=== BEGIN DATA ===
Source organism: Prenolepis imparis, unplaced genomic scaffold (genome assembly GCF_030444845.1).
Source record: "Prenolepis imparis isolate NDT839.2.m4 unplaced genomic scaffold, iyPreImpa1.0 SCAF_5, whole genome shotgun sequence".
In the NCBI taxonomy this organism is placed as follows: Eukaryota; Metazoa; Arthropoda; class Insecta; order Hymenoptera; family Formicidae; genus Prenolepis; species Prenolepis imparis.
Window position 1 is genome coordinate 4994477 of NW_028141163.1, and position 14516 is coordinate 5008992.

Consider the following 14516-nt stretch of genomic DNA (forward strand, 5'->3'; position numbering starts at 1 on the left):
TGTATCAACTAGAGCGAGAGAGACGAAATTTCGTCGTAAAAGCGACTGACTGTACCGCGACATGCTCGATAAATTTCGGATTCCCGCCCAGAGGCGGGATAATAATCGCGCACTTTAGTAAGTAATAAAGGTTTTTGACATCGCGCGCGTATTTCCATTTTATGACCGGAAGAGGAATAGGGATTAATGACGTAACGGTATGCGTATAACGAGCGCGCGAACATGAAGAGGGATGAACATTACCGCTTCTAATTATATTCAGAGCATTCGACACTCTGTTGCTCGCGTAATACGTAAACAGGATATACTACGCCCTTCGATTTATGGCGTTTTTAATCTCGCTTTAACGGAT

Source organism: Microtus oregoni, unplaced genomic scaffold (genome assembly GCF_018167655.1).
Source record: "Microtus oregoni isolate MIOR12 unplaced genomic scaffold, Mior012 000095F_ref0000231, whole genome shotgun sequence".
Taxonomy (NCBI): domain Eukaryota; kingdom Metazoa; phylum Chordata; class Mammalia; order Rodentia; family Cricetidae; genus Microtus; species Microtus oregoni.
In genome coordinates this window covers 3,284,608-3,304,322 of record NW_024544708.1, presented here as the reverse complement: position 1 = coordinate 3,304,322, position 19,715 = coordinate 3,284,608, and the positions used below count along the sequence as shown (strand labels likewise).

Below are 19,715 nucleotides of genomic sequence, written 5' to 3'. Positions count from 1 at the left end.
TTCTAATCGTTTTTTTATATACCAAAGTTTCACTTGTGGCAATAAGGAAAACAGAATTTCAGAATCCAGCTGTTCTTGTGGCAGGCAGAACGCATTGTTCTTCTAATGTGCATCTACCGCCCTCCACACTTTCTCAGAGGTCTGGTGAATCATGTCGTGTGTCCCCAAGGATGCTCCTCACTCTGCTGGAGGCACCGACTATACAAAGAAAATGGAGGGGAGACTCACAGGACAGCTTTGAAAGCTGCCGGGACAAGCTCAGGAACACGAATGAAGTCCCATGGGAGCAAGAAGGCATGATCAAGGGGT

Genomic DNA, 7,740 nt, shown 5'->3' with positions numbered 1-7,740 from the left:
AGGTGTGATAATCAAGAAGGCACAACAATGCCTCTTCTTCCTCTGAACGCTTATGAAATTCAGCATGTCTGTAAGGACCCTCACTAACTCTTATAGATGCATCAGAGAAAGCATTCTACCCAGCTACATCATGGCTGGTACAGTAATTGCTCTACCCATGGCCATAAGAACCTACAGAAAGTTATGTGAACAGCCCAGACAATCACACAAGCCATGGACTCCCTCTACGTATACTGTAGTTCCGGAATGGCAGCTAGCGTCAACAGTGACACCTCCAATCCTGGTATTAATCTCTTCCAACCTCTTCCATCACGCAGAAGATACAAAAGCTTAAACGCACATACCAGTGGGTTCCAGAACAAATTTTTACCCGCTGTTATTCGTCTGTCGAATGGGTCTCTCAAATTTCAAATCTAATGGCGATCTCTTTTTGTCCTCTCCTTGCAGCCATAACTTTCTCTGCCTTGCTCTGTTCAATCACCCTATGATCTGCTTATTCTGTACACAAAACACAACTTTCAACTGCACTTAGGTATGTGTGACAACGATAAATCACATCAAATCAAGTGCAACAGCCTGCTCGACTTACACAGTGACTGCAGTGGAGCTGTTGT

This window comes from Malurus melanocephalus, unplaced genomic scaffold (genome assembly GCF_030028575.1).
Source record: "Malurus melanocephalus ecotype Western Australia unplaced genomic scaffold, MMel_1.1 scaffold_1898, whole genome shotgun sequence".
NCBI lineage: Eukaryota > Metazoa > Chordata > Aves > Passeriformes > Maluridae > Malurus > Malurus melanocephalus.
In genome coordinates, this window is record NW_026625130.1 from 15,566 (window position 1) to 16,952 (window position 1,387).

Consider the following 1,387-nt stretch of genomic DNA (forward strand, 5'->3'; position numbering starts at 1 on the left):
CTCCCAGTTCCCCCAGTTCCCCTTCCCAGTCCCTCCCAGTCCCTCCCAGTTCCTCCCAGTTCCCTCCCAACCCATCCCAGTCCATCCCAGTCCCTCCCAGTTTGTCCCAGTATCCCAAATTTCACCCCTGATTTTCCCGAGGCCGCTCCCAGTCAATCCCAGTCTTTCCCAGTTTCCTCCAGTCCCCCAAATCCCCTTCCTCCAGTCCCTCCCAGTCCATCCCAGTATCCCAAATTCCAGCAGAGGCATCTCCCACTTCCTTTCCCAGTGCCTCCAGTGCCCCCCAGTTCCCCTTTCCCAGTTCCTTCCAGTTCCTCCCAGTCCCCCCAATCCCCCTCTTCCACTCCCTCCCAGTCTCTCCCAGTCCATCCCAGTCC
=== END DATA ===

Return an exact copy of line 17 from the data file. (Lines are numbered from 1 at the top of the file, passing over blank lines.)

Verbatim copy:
NCBI lineage: Eukaryota > Metazoa > Chordata > Aves > Passeriformes > Maluridae > Malurus > Malurus melanocephalus.